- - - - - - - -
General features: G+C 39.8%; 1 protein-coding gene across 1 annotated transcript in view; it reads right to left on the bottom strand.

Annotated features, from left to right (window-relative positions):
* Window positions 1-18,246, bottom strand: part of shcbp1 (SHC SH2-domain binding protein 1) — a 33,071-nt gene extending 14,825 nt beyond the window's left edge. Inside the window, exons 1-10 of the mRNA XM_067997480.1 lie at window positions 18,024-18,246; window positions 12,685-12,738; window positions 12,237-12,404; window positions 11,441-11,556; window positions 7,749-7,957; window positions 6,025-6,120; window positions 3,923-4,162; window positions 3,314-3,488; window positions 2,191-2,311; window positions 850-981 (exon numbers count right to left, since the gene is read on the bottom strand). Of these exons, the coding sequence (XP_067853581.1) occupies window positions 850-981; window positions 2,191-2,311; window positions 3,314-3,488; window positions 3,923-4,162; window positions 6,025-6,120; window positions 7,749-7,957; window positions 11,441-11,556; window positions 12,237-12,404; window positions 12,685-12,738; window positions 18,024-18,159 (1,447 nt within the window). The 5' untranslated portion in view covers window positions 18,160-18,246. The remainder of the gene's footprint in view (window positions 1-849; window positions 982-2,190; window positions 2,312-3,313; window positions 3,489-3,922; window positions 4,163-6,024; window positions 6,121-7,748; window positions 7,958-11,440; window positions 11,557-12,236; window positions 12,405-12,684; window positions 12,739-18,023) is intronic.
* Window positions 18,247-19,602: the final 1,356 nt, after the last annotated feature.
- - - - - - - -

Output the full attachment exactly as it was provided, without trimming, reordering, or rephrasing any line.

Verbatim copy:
General features: G+C 39.8%; 1 protein-coding gene across 1 annotated transcript in view; it reads right to left on the bottom strand.

Annotated features, from left to right (window-relative positions):
* Window positions 1-18,246, bottom strand: part of shcbp1 (SHC SH2-domain binding protein 1) — a 33,071-nt gene extending 14,825 nt beyond the window's left edge. Inside the window, exons 1-10 of the mRNA XM_067997480.1 lie at window positions 18,024-18,246; window positions 12,685-12,738; window positions 12,237-12,404; window positions 11,441-11,556; window positions 7,749-7,957; window positions 6,025-6,120; window positions 3,923-4,162; window positions 3,314-3,488; window positions 2,191-2,311; window positions 850-981 (exon numbers count right to left, since the gene is read on the bottom strand). Of these exons, the coding sequence (XP_067853581.1) occupies window positions 850-981; window positions 2,191-2,311; window positions 3,314-3,488; window positions 3,923-4,162; window positions 6,025-6,120; window positions 7,749-7,957; window positions 11,441-11,556; window positions 12,237-12,404; window positions 12,685-12,738; window positions 18,024-18,159 (1,447 nt within the window). The 5' untranslated portion in view covers window positions 18,160-18,246. The remainder of the gene's footprint in view (window positions 1-849; window positions 982-2,190; window positions 2,312-3,313; window positions 3,489-3,922; window positions 4,163-6,024; window positions 6,121-7,748; window positions 7,958-11,440; window positions 11,557-12,236; window positions 12,405-12,684; window positions 12,739-18,023) is intronic.
* Window positions 18,247-19,602: the final 1,356 nt, after the last annotated feature.